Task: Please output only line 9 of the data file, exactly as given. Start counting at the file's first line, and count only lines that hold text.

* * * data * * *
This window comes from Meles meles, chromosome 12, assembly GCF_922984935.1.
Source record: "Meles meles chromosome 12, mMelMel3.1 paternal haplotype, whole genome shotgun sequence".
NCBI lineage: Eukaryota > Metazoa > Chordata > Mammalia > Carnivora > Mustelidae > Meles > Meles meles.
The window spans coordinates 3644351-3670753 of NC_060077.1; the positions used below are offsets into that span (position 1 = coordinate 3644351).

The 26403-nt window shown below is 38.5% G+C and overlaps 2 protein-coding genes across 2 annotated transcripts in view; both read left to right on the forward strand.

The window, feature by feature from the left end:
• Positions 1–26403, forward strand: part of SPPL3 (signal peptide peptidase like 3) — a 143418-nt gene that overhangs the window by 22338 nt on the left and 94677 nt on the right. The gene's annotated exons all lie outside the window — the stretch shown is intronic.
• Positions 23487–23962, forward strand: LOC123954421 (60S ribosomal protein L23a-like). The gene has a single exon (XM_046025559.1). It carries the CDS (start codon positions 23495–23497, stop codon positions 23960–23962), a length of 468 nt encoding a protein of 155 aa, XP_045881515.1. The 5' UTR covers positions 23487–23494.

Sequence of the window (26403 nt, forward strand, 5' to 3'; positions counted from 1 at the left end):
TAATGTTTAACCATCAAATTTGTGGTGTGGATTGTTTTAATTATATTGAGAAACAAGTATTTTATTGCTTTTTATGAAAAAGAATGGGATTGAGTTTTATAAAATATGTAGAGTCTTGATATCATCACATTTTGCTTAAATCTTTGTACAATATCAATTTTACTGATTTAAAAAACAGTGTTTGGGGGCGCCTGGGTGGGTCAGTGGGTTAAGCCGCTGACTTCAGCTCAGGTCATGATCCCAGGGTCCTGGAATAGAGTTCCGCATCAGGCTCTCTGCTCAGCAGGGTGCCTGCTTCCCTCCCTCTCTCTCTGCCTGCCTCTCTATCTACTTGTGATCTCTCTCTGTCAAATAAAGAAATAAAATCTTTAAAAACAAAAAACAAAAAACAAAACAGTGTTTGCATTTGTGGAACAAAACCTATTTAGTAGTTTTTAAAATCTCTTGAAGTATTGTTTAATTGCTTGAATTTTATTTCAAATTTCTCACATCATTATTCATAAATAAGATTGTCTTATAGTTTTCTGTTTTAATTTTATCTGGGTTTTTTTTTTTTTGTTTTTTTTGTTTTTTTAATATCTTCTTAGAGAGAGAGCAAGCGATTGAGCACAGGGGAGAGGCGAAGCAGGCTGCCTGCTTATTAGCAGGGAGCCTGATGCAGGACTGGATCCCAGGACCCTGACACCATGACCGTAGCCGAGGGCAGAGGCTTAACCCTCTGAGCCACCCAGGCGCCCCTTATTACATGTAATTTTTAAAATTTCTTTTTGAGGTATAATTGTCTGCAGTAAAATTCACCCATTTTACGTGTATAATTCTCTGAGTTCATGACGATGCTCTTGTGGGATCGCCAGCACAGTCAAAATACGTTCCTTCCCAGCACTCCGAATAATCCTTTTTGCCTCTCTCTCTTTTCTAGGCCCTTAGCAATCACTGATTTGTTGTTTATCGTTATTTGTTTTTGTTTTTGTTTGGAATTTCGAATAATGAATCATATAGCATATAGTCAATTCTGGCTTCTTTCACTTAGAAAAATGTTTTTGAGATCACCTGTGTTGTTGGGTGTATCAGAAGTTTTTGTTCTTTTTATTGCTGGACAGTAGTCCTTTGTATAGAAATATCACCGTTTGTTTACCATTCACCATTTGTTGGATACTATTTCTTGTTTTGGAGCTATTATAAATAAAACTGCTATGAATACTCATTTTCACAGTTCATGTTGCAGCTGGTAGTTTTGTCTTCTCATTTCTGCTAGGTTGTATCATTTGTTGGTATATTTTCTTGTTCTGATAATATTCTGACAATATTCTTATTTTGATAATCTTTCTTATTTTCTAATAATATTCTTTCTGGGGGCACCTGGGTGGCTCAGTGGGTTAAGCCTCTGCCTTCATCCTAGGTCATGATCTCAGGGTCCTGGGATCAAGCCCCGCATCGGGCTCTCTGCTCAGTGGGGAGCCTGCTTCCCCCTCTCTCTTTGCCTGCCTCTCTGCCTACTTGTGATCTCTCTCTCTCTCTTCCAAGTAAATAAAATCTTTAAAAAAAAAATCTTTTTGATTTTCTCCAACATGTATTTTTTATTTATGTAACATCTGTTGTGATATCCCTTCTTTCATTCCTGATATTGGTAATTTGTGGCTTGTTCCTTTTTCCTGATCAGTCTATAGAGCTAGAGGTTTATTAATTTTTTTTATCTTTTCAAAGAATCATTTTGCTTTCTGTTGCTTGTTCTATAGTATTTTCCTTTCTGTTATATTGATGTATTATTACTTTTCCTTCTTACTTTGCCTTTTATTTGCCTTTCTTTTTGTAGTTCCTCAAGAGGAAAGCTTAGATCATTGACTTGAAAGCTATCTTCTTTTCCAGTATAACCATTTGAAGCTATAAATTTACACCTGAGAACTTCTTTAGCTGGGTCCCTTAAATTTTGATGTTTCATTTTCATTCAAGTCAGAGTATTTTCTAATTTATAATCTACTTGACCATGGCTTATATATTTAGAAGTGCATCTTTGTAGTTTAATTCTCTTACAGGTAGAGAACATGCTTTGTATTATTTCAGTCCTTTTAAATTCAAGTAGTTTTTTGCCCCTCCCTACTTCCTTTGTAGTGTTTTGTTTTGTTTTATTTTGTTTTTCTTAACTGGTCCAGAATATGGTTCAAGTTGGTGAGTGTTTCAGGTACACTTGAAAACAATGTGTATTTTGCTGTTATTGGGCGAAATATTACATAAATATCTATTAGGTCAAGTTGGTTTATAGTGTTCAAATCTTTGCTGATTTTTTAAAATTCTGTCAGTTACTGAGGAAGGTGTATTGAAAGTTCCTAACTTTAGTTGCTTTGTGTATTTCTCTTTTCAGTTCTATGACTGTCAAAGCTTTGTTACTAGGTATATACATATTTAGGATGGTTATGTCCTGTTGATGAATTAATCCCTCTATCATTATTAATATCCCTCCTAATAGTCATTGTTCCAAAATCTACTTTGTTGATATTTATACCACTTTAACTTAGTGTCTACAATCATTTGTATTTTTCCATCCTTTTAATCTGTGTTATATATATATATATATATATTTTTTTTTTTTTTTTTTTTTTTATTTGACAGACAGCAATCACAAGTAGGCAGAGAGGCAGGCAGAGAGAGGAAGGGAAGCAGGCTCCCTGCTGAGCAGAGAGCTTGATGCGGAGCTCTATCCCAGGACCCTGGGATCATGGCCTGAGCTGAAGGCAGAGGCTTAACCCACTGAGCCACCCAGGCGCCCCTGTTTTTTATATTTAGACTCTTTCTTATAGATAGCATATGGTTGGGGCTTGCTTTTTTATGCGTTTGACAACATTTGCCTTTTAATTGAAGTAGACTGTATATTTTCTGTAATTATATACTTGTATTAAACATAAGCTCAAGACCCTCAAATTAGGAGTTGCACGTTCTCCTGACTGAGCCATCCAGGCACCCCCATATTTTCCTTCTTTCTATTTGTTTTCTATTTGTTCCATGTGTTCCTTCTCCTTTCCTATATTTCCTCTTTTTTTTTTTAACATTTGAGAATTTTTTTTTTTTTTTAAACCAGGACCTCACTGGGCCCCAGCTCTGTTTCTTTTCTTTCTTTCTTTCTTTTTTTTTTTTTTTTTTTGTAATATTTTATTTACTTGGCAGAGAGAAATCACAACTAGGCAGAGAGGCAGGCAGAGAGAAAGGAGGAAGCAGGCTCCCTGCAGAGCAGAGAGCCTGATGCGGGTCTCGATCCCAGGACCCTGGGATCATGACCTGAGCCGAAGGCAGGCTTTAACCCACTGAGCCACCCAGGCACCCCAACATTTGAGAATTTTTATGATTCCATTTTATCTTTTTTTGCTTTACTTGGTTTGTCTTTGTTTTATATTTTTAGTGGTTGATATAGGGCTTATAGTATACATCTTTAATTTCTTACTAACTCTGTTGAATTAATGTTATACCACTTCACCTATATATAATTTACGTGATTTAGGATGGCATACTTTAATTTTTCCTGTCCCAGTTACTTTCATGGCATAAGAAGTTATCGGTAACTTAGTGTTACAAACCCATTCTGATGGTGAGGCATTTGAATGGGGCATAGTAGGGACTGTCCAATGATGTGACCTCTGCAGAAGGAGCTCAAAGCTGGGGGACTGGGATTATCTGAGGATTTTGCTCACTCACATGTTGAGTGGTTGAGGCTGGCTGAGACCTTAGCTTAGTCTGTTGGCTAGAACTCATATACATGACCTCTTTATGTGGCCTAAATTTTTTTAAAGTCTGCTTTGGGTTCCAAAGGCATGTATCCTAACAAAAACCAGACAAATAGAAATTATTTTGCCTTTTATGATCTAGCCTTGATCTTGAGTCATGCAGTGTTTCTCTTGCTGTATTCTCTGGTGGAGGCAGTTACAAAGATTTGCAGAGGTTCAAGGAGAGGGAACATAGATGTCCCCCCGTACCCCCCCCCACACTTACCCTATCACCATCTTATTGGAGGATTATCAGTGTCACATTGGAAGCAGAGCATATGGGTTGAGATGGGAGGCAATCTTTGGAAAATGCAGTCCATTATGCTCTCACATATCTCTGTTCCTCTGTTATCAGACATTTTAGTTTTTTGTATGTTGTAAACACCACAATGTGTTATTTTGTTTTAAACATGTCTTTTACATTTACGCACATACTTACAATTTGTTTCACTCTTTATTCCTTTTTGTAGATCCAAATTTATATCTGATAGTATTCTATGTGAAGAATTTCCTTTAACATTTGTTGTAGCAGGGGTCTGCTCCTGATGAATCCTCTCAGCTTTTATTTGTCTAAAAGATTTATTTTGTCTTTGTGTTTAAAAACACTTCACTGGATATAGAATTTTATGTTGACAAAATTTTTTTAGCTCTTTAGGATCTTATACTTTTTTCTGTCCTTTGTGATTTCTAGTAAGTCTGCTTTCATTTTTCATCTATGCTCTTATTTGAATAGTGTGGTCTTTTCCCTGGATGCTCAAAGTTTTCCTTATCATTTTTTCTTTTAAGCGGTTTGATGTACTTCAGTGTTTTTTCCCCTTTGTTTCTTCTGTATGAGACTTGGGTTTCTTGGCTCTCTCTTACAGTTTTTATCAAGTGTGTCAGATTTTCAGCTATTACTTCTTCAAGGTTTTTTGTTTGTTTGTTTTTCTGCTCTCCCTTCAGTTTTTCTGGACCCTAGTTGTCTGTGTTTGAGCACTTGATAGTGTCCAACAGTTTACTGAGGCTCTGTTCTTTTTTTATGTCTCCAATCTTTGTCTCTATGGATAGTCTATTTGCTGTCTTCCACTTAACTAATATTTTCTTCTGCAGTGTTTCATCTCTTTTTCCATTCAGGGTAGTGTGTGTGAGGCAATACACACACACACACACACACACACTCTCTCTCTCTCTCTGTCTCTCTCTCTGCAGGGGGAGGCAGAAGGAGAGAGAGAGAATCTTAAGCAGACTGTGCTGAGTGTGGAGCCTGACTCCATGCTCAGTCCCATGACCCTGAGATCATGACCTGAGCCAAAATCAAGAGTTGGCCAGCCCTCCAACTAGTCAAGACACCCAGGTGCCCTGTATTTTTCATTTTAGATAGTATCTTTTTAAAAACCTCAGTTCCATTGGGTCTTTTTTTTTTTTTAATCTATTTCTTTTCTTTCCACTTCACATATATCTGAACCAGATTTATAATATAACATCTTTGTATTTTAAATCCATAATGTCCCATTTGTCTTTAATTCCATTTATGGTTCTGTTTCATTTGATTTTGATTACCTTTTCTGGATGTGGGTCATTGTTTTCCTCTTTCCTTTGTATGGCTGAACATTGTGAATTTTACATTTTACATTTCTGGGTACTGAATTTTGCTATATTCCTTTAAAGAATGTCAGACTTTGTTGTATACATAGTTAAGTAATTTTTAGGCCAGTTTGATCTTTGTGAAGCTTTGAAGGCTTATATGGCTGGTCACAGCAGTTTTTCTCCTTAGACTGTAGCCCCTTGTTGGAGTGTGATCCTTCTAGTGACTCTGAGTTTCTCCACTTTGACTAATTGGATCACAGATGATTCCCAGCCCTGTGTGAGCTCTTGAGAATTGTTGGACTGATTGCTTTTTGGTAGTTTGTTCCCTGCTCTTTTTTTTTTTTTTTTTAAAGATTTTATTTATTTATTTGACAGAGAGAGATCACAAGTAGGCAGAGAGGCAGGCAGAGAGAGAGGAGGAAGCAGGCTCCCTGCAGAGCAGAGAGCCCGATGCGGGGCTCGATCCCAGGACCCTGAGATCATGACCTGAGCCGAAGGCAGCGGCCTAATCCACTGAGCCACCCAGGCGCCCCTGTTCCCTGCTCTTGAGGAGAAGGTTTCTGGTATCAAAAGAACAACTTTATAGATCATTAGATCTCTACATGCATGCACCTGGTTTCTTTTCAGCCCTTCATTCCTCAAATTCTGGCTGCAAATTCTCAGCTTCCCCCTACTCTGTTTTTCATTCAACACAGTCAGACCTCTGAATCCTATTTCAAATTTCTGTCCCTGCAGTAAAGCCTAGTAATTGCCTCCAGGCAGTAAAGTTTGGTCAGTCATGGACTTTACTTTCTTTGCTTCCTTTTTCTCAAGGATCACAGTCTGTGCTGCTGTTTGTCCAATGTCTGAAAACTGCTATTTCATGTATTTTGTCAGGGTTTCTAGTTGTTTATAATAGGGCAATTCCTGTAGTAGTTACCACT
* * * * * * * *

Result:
Sequence of the window (26403 nt, forward strand, 5' to 3'; positions counted from 1 at the left end):